For a mathematically tractable example of the zero-force law, consider a collection of particles -- say some rocks in outer space. Newtonian mechanics says that its collective momentum will not change unless it is subject to a net force. On the other hand, it is clear that in certain respects, the diversity of its members will increase with time (unless constrained not to do so). Consider the variance (however measured) of the rocks' distances from their joint center of mass. Provided that at least one of the particles differs in velocity from the others, the rocks will get more dispersed in the long term, and thus, positional variance will increase. Or consider the variance of the rocks with regard to the symmetry of each around its own center of mass. If the rocks collide with each other and are subject to other deforming forces, this quantity too will increase over time -- some of the rocks will become much more unsymmetrical than they were; others will change only a little; some may even become more symmetrical than they had been before. These increases of variance are the subject matter of the zero-force law. According to McShea and Brandon, they "arise by the simple accumulation of accidents."

This is a nice insight, but how universally does it apply? Suppose that an artist paints a Seurat-like pointillist image on an outdoor wall. Because of his efforts, the regions of the wall acquire a certain variance with respect to colour. But because of exposure to sunlight, wind, rain, and abrasion, the image gradually fades. The colour-variance of the wall diminishes. Or suppose that you inadvertently burn something in a pan on your stove. At first, there is a lot of smoke around the pan. The variance of smoke-concentration in your kitchen is quite high. But as time goes on, the smoke disperses: the entire kitchen is smoky, but not as much so as the region around the pan had been -- variance of smokiness gets smaller. Finally, the second law of thermodynamics. This law is concerned with the sorts of variance that enable spontaneous energy transfers -- for example, temperature differences that enable heat transfer. The Second Law says that these types of variance will (almost) always decrease within a closed system, and that consequently the potential for spontaneous energy transfer diminishes over time.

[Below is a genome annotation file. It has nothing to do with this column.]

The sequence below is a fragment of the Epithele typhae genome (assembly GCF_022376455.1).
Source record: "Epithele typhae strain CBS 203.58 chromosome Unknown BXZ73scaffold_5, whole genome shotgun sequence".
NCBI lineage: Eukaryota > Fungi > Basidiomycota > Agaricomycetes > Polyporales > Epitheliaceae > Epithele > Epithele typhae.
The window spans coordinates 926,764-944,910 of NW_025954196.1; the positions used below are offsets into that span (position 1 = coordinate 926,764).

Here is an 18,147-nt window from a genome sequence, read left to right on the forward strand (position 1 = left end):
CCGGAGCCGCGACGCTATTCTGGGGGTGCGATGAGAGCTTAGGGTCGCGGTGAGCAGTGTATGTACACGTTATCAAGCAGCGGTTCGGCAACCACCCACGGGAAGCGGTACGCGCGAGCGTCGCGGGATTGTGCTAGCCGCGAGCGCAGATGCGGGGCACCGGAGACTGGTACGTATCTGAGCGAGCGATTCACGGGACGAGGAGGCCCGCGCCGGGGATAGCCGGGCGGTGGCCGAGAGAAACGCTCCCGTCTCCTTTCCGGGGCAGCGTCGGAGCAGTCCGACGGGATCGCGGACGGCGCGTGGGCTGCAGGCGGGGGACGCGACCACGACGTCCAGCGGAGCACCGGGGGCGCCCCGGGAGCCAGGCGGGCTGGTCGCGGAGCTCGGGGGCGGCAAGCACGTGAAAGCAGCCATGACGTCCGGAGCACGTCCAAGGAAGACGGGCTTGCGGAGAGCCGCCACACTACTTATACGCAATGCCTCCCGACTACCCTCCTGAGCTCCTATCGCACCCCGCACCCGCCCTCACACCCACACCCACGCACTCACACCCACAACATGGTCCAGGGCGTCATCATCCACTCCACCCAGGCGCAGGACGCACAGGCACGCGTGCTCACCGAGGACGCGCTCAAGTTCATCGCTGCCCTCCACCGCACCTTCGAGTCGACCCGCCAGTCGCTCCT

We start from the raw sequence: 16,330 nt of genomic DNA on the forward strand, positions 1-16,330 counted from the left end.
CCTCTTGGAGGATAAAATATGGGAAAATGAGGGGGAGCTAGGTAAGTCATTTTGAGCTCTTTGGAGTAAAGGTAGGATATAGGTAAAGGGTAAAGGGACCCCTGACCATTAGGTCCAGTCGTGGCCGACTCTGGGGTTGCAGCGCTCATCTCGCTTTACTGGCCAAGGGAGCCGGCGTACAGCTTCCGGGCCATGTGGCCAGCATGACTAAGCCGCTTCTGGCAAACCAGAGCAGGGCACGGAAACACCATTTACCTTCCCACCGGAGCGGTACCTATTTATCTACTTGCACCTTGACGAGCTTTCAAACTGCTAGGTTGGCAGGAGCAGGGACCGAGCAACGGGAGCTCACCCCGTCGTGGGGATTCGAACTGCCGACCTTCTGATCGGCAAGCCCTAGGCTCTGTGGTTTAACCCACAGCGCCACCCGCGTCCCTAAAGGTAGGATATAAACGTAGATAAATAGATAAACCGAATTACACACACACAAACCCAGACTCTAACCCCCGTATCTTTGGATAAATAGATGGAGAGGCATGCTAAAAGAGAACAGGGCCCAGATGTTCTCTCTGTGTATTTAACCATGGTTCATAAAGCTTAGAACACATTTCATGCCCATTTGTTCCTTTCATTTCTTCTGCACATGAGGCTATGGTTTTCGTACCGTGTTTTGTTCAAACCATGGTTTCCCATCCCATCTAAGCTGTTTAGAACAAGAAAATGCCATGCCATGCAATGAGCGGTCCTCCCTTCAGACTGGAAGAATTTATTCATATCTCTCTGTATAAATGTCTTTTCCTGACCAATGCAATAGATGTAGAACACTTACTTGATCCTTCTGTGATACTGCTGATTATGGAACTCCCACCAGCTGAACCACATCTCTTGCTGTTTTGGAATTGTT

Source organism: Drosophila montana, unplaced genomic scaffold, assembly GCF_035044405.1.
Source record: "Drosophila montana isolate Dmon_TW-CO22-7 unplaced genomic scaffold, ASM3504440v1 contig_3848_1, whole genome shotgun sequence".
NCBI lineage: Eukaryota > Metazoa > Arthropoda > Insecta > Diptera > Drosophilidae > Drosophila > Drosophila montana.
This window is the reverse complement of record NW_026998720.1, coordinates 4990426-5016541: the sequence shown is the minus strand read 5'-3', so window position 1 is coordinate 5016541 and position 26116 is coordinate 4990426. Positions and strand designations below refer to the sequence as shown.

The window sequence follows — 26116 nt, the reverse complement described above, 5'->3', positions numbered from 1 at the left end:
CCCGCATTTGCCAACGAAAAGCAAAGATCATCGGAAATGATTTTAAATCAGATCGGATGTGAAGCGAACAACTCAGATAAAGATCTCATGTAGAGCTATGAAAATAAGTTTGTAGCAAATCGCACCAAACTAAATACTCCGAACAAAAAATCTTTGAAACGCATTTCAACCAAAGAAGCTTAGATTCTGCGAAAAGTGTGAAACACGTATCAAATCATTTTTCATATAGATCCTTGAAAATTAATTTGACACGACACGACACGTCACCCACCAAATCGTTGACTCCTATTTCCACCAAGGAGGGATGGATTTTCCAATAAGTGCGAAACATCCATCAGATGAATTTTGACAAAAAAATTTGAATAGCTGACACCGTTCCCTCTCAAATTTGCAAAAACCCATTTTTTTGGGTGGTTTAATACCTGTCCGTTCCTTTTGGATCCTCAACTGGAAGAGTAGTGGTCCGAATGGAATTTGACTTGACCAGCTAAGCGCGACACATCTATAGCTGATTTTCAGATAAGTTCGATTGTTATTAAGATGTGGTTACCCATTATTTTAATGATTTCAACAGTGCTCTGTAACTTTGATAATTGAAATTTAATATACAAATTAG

There is a systemic problem here. Consider the Seurat-like image again. You could say that the molecules of blue paint in this painting are confined to certain regions of the image, as are molecules of green paint, etc. As time goes on, these molecules get dispersed. They are all over the place. Looked at in this way, the colour-uniform collections of molecules lose uniformity; their positional variance increases. On this description, the zero-force law seems to be valid. But now look at it another way. Consider the region of space that surrounds the image -- say within a radius of ten kilometers. Divide this region into small sub-regions. To start with, only a very few of these regions are occupied by blue paint molecules. But as time goes on, more and more are. In the limit -- in ten thousand years or so -- the probablility of a region ten kilometres away containing a blue paint molecule is pretty much the same as that of a region that was originally painted blue. So how should we look at the matter? Diversity of molecules with respect to region occupied increases, while diversity of regions with respect to occupancy by molecules decreases. Of course, the molecules are material parts of the system and regions of space are not. But this does not give us an adequate ground for accommodating all re-descriptions of this kind. (See below.) I didn't find anything in the book that tried to capture this difference of perspectives -- I am far from confident that there is a general way of capturing it.

Of course, the examples just given do not satisfy the antecedents of the zero-force law. The claim is that where there is variation and heredity -- in the biological realm, for instance -- complexity will increase in the absence of constraint. As we shall see, a lot turns on how "constraint" is understood. I'll return to this. But first, let's note that there is a kind of variance that always diminishes, whether or not heredity is present. This is variance that carries information about earlier states of the system. (See, for instance, Sober and Steel forthcoming, section 9.) The Seurat and smoke examples are instances of this general truth: in a thousand years, you can't detect the image that was painted on the wall; in a few hours, you cannot tell that there had been smoke in the kitchen.